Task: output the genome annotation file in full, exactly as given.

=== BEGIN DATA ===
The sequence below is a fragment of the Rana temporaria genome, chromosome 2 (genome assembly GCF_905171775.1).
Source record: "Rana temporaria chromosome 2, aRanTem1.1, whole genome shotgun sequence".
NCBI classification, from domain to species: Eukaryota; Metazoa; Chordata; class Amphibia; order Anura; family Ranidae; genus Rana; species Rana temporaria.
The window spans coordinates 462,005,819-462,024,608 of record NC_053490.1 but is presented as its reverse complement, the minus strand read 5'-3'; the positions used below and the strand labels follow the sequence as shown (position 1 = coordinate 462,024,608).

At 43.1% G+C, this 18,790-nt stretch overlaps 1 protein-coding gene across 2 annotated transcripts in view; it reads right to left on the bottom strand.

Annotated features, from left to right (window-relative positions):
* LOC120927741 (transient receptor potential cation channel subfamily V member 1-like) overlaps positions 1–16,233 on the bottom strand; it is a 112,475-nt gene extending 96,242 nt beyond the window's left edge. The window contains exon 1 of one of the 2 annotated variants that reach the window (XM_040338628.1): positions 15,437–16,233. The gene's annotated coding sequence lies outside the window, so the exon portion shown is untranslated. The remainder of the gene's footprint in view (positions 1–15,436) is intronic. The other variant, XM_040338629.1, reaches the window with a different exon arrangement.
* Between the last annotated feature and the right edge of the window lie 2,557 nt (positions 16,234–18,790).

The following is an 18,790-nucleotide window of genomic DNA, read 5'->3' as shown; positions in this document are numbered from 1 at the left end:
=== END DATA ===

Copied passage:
The sequence below is a fragment of the Rana temporaria genome, chromosome 2 (genome assembly GCF_905171775.1).
Source record: "Rana temporaria chromosome 2, aRanTem1.1, whole genome shotgun sequence".
NCBI classification, from domain to species: Eukaryota; Metazoa; Chordata; class Amphibia; order Anura; family Ranidae; genus Rana; species Rana temporaria.
The window spans coordinates 462,005,819-462,024,608 of record NC_053490.1 but is presented as its reverse complement, the minus strand read 5'-3'; the positions used below and the strand labels follow the sequence as shown (position 1 = coordinate 462,024,608).

At 43.1% G+C, this 18,790-nt stretch overlaps 1 protein-coding gene across 2 annotated transcripts in view; it reads right to left on the bottom strand.

Annotated features, from left to right (window-relative positions):
* LOC120927741 (transient receptor potential cation channel subfamily V member 1-like) overlaps positions 1–16,233 on the bottom strand; it is a 112,475-nt gene extending 96,242 nt beyond the window's left edge. The window contains exon 1 of one of the 2 annotated variants that reach the window (XM_040338628.1): positions 15,437–16,233. The gene's annotated coding sequence lies outside the window, so the exon portion shown is untranslated. The remainder of the gene's footprint in view (positions 1–15,436) is intronic. The other variant, XM_040338629.1, reaches the window with a different exon arrangement.
* Between the last annotated feature and the right edge of the window lie 2,557 nt (positions 16,234–18,790).

The following is an 18,790-nucleotide window of genomic DNA, read 5'->3' as shown; positions in this document are numbered from 1 at the left end: